Another example... look at Ren and Stimpy. The earliest episodes are brilliant, even the disturbingness of the episodes is funny. But the episodes they made when they fired John K were disturbing on an unfunny level. Ren was prone to breakdowns in every episode, and they were just jarring with none of the weirdness of Space Madness or Stimpy's Fan Club. Not to mention how hard they tried to make jokes that made NO sense that fell flat, and didn't even resemble the John K episodes. Then, Adult Cartoon party came out, and John was back... only the characters were different, the jokes weren't as funny... they were better than the Games episodes, but something was lost essentially. I don't think it was half as dire as that was with the Muppet film, but even the same creative team changes.
  5. Cindy

    Cindy Moderator Staff Member

    I agree with Borples, as this was also the case in our circle of friends. Everyone from casual fans to those who just saw the movie for the kid's sake really enjoyed the movie. I haven't found anyone who had the kind of reaction that Reevz1977 experienced. However, here's my take...

    Have you ever returned to your childhood home or maybe a grandparent's home as an adult and noticed how things are the same, yet different? The sentimental feelings are there and yet suddenly the house or your old room seems so small? Or maybe you find a favorite childhood toy or show and suddenly you wonder what on earth was so fascinating about it in the first place?

    For those that grew up on The Muppet Show or Muppet Babies probably feel the same way when they see the Muppets of today. (I'm not talking about fans like us, just the average Joe.) They long for the Muppets of long ago, the ones they grew up with. Things are kind of the same but not quite so it's not gratifying or enjoyable, they just spend their time romanticizing about the way things used to be.

    This doesn't happen for most of us - as Muppet fans - because we didn't have that separation. It's like we never grew up from the Muppets, they grew with us. Not to say we're never nostalgic, we often are. But we're often more accepting of the changes and the various nuances that the average Joe might not be.

    So yes, the Muppets are not the 1970's Muppet Show Muppets, I don't think anyone is arguing that one. But I don't think the question those type of people Reevz1977 described should be asking is "what happened to the Muppets", but rather "what happened to me?"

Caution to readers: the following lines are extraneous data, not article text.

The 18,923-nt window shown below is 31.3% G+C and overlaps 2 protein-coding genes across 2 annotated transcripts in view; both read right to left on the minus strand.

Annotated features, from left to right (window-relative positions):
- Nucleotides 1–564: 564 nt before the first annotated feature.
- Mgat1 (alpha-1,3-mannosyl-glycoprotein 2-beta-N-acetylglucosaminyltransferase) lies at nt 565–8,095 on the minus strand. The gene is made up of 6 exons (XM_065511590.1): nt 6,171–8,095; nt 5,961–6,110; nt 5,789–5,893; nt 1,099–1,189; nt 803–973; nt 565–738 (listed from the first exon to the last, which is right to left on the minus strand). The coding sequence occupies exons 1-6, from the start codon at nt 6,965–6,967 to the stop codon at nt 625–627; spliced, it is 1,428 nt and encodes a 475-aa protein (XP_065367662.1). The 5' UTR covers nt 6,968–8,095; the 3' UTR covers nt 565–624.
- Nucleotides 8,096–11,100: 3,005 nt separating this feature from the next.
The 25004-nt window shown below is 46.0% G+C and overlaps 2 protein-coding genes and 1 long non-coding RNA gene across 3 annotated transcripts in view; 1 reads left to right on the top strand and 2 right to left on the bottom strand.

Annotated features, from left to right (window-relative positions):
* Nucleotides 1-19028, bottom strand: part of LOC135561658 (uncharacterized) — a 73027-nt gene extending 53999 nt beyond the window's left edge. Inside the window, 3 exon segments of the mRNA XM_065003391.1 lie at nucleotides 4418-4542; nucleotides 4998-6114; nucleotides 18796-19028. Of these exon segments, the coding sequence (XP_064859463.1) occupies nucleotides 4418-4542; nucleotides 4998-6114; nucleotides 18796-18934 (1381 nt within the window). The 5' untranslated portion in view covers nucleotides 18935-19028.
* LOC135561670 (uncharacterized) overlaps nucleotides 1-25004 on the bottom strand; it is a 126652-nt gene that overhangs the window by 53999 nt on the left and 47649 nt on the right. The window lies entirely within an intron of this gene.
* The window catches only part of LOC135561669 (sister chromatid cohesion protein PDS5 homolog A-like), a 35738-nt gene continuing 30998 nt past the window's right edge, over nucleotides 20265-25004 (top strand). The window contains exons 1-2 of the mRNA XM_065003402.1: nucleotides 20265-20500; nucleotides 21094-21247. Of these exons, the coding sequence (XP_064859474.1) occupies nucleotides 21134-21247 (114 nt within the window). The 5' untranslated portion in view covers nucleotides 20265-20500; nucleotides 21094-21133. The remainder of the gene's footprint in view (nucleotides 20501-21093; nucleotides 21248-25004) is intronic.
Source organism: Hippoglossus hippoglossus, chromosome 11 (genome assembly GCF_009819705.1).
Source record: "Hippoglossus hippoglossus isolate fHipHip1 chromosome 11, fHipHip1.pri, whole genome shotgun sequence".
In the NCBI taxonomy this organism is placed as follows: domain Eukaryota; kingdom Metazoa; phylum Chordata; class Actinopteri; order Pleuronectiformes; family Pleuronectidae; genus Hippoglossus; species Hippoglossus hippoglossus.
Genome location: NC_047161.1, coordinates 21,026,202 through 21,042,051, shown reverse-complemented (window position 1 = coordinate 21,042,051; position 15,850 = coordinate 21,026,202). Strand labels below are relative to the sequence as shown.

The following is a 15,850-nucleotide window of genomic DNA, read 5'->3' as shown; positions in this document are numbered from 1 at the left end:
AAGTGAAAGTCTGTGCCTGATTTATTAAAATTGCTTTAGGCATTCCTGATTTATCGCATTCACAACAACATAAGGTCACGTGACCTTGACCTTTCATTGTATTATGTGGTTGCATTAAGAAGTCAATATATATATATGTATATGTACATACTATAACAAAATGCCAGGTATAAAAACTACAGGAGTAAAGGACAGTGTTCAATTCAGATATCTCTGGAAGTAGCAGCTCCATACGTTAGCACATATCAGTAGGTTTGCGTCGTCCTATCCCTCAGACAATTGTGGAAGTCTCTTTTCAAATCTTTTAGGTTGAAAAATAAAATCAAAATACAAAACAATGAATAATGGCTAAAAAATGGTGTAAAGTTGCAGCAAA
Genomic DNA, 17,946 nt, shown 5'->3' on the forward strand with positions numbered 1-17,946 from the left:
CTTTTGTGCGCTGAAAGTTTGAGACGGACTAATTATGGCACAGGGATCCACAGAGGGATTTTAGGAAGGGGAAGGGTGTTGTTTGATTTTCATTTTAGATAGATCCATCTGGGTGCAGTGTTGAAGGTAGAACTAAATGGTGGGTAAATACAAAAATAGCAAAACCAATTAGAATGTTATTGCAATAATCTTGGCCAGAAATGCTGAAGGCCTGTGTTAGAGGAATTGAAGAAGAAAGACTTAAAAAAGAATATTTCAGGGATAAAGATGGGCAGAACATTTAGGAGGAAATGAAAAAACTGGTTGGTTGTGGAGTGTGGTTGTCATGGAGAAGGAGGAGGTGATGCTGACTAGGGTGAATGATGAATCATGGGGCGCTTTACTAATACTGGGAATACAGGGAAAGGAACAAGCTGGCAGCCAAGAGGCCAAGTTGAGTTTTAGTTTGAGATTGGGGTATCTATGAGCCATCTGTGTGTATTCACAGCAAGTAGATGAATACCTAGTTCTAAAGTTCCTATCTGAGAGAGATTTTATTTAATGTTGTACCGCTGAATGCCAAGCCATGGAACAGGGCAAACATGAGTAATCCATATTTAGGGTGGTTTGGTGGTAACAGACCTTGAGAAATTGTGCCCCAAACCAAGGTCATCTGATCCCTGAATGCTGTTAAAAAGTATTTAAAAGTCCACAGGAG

6. Reevz1977

    Reevz1977 Well-Known Member

    Drtooth/Borples, I wholeheartedly agree with many of your points. When I saw the movie I was amazed at how much heart it had and the level of innocence without being too sugary. And clearly, the box-office results show theres love for our favourite felt fellows. Like yourselves, I've been on the ride for the long haul and have seen and taken on bored the changes to the characters. I've accepted Gonzo's change in craziness and love Steve's Kermit (or just "Kermit" as I prefer). I also have no problems with any of the new(er) performers and think (other than Fozzie in TM) Eric has done an astounding job with Fozzie and Piggy. And I have a HUGE amount of man-love and deep respect for Mr. Baretta!! My point was, and it was essentially sold as, that "The Muppets" was a return to the old school Muppets, and to those who were only conscious of the old-school Muppets and have had little exposure to the characters since, they really noticed the change.

    I think perhaps that, here in the UK especially, exposure to the Muppets has been fairly limited. As fans, we have had to find ways of seeing TV specials like Letters to Santa, AVMMCM when they were originally released in the US. When they finally aired here it came without any fanfare or promotion. So for the regular UK casual fan, the Muppets have been MIA for a long time. I lost count of how many interviews over here starting with "so you guys haven't been around for 12 years...". Heck, we didn't even have a website available to us until recently, instead we were redirected to the generic Disney site. Obviously the UK MCers on here will have legally sourced the specials, found workarounds to Muppets.com and bought the region 1 dvd's etc etc.